During the 1970s, when Raleigh Chopper bicycles were in, Doctor Who was reaching its peak, Led Zeppelin were storming the world and love was on the rise, a curious thing happened. A space probe named the Voyager 1 was launched.
However, unlike other pesky probes of its persuasion, this one was ladened with earthly recordings of love. Twenty seven songs, ranging from Chuck Berry, to Beethoven, to songs from the Navajo Indians and Australian Aborigines.
Also on board are sounds of humpback whales, along with 55 languages, six of which are now extinct.
Author and TV producer Anne Druyen also stored the electrical activity of her brain while she was reading philosophy, and when she was thinking about the time she fell in love with US astronomer and author Carl Sagan.
This was all in the hope the probe would bump into an alien civilisation and reveal our way of life (albeit positively skewed).
Well, after 35 years of space travel, at 13 kilometres a second, the Voyager 1 is about to cross into entirely new territory. Interstellar space.
Dr Ed Stone, the former director of NASA’s Jet Propulsion Laboratory, says “we don’t know what is in interstellar space because it can’t get inside our solar system. The first man-made object launched from Earth to cross into interstellar space will be an historic moment.”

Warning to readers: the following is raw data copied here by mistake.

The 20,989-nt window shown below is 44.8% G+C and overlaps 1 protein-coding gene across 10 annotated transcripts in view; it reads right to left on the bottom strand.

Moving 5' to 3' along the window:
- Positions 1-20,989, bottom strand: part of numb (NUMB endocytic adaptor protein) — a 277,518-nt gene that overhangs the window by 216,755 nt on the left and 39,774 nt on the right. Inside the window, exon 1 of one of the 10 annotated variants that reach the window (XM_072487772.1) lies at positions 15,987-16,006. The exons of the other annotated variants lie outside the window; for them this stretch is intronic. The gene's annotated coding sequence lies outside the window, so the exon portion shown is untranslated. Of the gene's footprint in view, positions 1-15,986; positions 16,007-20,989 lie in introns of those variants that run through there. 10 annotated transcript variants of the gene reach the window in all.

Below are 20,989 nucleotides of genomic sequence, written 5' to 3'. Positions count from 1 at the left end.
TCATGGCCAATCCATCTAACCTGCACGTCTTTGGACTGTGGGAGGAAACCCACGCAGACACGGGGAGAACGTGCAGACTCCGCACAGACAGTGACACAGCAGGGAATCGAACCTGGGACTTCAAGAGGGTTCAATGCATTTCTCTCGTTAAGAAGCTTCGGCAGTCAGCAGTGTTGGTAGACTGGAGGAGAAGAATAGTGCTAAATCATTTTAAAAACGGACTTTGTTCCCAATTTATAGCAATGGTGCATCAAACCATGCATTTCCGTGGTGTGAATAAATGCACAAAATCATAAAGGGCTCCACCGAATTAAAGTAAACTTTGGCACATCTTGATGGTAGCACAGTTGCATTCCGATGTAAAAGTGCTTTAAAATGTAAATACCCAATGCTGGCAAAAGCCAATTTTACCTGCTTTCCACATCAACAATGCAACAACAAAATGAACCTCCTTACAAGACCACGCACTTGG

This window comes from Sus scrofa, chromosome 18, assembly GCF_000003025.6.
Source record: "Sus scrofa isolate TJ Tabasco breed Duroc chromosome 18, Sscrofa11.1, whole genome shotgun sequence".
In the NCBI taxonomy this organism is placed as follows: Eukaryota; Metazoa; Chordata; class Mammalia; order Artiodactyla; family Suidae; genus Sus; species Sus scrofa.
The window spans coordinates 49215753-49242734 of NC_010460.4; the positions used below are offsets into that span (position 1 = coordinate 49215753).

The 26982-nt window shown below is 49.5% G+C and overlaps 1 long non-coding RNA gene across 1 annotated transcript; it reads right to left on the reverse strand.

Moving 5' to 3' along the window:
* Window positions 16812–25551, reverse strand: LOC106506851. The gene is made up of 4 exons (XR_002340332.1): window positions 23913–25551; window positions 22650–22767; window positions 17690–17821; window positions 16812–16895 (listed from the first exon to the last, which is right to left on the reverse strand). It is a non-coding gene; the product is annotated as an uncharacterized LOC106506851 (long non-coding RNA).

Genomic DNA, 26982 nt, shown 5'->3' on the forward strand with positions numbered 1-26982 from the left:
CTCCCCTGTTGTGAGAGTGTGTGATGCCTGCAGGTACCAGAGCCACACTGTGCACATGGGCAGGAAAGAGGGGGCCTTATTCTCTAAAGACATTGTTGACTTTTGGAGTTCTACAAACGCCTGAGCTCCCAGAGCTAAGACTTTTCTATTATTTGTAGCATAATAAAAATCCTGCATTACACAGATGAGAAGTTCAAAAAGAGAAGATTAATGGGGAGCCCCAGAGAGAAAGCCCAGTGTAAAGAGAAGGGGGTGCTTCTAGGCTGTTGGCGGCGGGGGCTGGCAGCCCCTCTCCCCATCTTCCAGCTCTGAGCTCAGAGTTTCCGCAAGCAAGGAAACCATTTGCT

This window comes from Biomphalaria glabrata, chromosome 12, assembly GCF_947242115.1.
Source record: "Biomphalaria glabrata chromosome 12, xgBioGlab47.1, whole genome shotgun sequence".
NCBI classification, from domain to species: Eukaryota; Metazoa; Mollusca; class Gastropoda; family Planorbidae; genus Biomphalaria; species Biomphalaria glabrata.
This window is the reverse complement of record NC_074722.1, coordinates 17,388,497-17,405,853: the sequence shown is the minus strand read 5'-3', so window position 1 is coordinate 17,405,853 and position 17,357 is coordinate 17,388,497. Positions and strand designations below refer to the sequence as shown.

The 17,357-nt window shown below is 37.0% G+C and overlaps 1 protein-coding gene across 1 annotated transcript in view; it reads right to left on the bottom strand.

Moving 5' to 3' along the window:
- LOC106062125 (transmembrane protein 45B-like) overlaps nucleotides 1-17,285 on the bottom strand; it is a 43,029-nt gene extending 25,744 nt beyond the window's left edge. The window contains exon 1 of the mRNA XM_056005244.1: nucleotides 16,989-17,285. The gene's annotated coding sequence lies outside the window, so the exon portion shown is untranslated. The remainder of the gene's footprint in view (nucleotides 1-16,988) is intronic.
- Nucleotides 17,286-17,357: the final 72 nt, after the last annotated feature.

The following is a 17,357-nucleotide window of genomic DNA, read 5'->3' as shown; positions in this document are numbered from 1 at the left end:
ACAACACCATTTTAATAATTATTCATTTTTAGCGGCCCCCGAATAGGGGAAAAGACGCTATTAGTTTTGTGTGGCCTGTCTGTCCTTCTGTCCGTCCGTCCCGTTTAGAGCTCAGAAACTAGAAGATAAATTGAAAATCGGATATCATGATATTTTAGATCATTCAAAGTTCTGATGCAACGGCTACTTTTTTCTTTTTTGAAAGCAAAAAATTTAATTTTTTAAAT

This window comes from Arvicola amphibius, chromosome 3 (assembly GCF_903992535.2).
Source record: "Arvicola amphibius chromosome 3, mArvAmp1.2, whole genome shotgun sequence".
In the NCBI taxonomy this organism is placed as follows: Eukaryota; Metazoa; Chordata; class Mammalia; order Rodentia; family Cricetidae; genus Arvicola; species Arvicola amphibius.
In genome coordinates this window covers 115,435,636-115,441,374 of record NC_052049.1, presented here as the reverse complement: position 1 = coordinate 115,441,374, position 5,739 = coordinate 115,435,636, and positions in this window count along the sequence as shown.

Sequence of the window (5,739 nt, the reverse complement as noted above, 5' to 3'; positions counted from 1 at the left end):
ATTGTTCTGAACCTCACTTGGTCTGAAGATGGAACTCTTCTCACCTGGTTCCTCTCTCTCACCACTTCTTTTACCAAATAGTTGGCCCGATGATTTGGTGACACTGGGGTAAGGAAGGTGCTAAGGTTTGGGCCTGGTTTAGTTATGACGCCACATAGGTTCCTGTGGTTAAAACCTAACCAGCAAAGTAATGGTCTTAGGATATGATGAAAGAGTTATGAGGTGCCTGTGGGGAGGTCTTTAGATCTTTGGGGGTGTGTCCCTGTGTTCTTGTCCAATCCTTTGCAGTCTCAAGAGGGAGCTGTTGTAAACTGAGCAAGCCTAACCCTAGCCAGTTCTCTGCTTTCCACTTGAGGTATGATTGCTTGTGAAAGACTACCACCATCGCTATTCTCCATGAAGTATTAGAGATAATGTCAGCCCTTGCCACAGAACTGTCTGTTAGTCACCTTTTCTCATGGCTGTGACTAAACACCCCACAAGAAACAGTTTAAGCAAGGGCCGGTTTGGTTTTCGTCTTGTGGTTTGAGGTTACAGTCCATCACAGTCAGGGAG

Right now the Voyager 1 is so far from the Sun it’s experiencing temperatures 10,000 times colder than on Earth.
Not far behind is the probe’s sister Voyager 2, and both are on the edge of a shield the sun throws around the solar system known as the heliosphere. This shield protects our solar system from the cosmic rays and particles that fire across the universe in cosmic fury.
It looks like these little 70s love capsules are in for one hell of a ride.
Hold on babies. Hold on and spread the love.